A spool 51 supplies strand material to the process while wire wound strand material is taken up by a motor driven reel 53. Any change in the relative speeds of motor 41 and the motor driving reel 53 will vary the relationship between the speed at which the strand is moved and the speed of the circular motion of the resistance wire and will thereby vary the pitch of the helical pattern. The length of strand 13 between the reels 51 and 53 may be maintained under tension by imposing a friction drag on reel 51 if desired. Strand tension may also be achieved by passing the strand through a restricted opening or die 57 as best seen in FIG. 5. Such tensioning of the strand will stretch the strand and reduce a transverse strand dimension in a direction oblique to the direction of strand movement. Thus, die 57 has an opening smaller than the normal cross-section of the strand and tends to squeeze the strand as the resistance wire is laid thereabout and, when the tension is removed and the strand resumes its normal shape. provides a more uniform and tight helical pattern about the strand. Guide 55 is positioned closely beneath die 57 and contributes in two ways to maintaining uniformity of the resistance wire turns. Guide 55 and die 57 minimize lateral strand motion, otherwise strand 13 may vibrate or oscillate like a guitar string during the winding process. The vertical separation between the die 57 and guide 55 between which the resistance wire passes is kept to a minimum to insure a constant location of the point where the moving strand and wire meet. The point at which the wire and strand join is thereby accurately controlled.
Since variations in spindle speed tend to change the force on (and the shape of) loop 35, typically, the speed of the circular motion of the spindle and reel 31 is held constant and the speed at which the strand is moved is either increased or decreased to vary the pitch of the helical pattern.
The speeds of the motors 51 and 55 are controlled by a computer control unit 59. This unit also receives input information from a bridge or other resistance monitor 61 which periodically samples the resistance of a predetermined length of the resistance heating element. A pair of solenoid actuated contacts 63 and 65 may be energized to grip the resistance heating element at two locations a predetermined length apart while the heating element moves along the axis and move with the strand in the direction of the strand axis for a length of time sufficient to measure the resistance between the locations. A counterbalance 67 minimizes strand stress during the resistance measurement.
An insulating coating may be applied to the strand after wrapping and prior to take-up reel 53, however, coating the resistance wire and strand with an electrically insulating material after the resistance wire is laid about the strand typically occurs during subsequent processing as shown schematically in FIG. 6.
FIGS. 6 and 7 illustrate subsequent processing of a spool 53 of continuous wire wound strand material. The strand and wire are first coated with an insulating material at 73 by a dipping, extrusion or other conventional insulation coating technique. The coated strand and wire are then cut into individual heating element sections at 75. Each cut typically occurs midway along a section of high density (low pitch) turns as illustrated in FIG. 7 to provide at each end a dense wrap for receiving crimp terminals at 77. Thus, the severing of the coated resistance wire and strand at predetermined locations along the strand creates insulated resistance heating elements of a selected length. The terminals may be of the type which pierce the insulation to make contact with the wire or the severing step may be followed by stripping of a short section of insulation from the ends preparatory to termination. Finally. 79 illustrates the bonding of a selected length heating element to a support member 25 after providing electrical terminals connected to the resistance wire at respective ends of the heating element.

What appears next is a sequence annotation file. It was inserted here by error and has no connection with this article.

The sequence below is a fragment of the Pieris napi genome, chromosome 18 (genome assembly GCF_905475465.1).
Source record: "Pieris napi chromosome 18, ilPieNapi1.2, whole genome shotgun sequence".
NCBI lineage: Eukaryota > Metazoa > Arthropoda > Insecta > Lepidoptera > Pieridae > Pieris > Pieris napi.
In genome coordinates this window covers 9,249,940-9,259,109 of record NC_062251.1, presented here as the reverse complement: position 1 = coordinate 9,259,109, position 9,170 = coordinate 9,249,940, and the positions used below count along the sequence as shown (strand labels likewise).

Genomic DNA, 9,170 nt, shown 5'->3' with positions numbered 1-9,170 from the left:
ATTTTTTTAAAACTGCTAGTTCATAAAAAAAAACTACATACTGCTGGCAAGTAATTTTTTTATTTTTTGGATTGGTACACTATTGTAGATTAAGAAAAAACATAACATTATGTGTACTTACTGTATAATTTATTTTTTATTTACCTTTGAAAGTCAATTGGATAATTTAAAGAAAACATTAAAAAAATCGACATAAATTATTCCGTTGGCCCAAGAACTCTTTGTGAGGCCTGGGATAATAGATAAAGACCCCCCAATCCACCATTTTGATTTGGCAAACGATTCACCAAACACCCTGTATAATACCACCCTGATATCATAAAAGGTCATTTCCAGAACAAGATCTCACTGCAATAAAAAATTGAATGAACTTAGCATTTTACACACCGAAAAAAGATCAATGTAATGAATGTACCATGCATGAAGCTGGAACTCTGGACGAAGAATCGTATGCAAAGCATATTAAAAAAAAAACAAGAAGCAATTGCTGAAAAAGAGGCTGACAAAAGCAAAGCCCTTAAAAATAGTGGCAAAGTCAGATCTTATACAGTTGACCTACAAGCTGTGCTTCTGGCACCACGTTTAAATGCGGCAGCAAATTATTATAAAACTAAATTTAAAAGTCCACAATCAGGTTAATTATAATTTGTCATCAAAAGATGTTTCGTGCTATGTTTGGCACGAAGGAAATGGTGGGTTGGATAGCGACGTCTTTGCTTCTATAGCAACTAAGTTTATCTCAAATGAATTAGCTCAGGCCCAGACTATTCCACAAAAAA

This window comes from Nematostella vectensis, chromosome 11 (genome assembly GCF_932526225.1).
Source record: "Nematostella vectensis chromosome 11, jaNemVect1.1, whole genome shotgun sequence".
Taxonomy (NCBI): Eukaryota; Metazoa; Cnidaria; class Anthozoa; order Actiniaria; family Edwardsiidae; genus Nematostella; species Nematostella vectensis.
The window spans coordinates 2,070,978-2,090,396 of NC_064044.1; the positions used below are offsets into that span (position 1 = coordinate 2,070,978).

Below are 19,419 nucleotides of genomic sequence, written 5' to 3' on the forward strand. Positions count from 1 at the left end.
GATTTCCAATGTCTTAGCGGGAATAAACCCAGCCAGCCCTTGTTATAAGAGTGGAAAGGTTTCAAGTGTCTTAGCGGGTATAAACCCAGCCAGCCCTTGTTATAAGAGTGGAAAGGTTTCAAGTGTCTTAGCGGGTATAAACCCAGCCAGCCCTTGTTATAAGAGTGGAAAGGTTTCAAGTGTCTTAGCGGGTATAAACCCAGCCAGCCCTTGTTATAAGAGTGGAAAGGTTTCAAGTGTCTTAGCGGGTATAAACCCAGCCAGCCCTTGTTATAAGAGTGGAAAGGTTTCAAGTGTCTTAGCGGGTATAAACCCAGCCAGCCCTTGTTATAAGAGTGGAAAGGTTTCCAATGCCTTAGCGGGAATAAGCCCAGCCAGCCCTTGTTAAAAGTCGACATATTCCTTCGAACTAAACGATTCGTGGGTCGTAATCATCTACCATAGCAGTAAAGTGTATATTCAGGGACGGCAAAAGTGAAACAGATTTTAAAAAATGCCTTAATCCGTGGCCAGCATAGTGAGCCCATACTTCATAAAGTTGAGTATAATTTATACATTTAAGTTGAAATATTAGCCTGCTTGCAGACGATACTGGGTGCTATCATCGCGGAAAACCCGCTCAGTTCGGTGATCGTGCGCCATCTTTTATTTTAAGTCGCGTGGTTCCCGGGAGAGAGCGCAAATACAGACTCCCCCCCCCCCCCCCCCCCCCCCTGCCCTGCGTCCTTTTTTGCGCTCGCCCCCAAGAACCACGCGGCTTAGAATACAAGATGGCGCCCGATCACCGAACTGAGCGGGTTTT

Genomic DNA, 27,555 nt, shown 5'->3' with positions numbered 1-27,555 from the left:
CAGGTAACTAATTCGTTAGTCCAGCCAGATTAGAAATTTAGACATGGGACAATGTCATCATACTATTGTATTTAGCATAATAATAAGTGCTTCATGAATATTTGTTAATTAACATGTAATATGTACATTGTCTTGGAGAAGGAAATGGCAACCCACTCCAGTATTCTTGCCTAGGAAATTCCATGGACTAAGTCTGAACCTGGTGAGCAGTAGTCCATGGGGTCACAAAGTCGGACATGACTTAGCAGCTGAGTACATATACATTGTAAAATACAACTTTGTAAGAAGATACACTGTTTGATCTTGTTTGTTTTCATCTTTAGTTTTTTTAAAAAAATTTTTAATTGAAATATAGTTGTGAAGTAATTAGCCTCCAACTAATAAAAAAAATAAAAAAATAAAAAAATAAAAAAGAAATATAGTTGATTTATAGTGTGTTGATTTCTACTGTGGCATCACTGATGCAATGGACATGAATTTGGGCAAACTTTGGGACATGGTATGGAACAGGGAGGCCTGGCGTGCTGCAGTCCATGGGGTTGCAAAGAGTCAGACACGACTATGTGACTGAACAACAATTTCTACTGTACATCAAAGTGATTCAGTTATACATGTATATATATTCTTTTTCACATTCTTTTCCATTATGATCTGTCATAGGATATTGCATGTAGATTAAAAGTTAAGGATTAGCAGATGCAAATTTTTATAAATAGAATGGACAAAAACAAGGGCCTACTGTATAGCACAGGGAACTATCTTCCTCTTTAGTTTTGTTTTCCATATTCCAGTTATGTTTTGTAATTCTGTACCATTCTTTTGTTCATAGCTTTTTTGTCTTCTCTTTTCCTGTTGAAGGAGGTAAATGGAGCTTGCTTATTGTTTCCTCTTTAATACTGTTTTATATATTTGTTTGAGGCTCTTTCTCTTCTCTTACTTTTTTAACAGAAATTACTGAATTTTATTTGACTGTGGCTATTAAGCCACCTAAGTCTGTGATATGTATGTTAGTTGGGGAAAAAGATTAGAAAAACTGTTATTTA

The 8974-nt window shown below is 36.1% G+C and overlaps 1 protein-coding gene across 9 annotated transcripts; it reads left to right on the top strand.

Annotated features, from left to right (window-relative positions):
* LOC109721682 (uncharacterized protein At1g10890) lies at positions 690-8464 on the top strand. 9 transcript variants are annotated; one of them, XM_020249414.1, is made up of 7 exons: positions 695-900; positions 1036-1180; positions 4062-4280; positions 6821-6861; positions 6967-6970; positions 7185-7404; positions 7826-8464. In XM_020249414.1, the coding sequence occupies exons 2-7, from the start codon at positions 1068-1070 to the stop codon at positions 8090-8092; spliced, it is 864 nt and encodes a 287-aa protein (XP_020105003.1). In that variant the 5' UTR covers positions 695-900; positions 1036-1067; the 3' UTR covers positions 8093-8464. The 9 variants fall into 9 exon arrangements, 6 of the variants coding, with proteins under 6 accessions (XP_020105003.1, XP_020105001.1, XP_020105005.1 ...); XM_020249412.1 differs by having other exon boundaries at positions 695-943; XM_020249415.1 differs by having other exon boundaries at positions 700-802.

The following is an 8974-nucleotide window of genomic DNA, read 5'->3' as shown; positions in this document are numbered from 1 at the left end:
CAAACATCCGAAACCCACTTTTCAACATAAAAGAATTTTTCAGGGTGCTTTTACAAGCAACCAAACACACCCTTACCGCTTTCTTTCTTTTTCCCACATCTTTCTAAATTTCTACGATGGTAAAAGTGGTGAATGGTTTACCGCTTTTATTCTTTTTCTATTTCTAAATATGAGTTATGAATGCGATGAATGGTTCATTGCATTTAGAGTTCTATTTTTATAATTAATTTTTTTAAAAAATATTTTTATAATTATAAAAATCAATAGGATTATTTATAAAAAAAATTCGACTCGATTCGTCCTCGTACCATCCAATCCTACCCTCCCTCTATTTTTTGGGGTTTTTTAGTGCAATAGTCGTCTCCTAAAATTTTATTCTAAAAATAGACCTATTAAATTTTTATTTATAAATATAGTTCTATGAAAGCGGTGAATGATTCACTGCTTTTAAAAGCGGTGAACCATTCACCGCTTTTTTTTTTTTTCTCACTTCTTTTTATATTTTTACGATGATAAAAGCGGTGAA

The illustrative section of heating element of FIG. 7 has a conventional pitch to the left of point 81 and to the right of point 83. There was a decrease in the speed of the strand motion relative to the speed of spindle 31 to reduce the pitch between points 85 and 87 to provide a more dense wrap around the predetermined location at which the strand and resistance wire are severed. The speed of the strand relative to the speed of the spindle was increased both prior and subsequent to this decrease to provide the regions of increased pitch between points 81 and 85, and between regions 87 and 83. Thus, the reduced pitch region where the elements are to be cut is bounded on either side by "cold" regions of increased pitch.
From the foregoing, it is now apparent that a novel heating element and technique for the fabrication thereof have been disclosed meeting the objects and advantageous features set out hereinbefore as well as others, and that numerous modifications as to the precise shapes, configurations and details may be made by those having ordinary skill in the art without departing from the spirit of the invention or the scope thereof as set out by the claims which follow.
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|U.S. Classification||29/593, 57/18, 29/621, 219/549, 29/611|
|Cooperative Classification||Y10T29/49101, H05B3/56, Y10T29/49083, Y10T29/49004|
|Feb 22, 1989||AS||Assignment|
Owner name: HEATERS ENGINEERING, INC., INDIANA
Free format text: ASSIGNMENT OF ASSIGNORS INTEREST.;ASSIGNORS:NIMTZ, STEVEN M.;WAGONER, MERVIN W., II;REEL/FRAME:005047/0892
Effective date: 19890221
|Feb 6, 1995||FPAY||Fee payment|
Year of fee payment: 4
|Mar 9, 1999||REMI||Maintenance fee reminder mailed|
|Aug 15, 1999||LAPS||Lapse for failure to pay maintenance fees|
|Oct 26, 1999||FP||Expired due to failure to pay maintenance fee|
Effective date: 19990813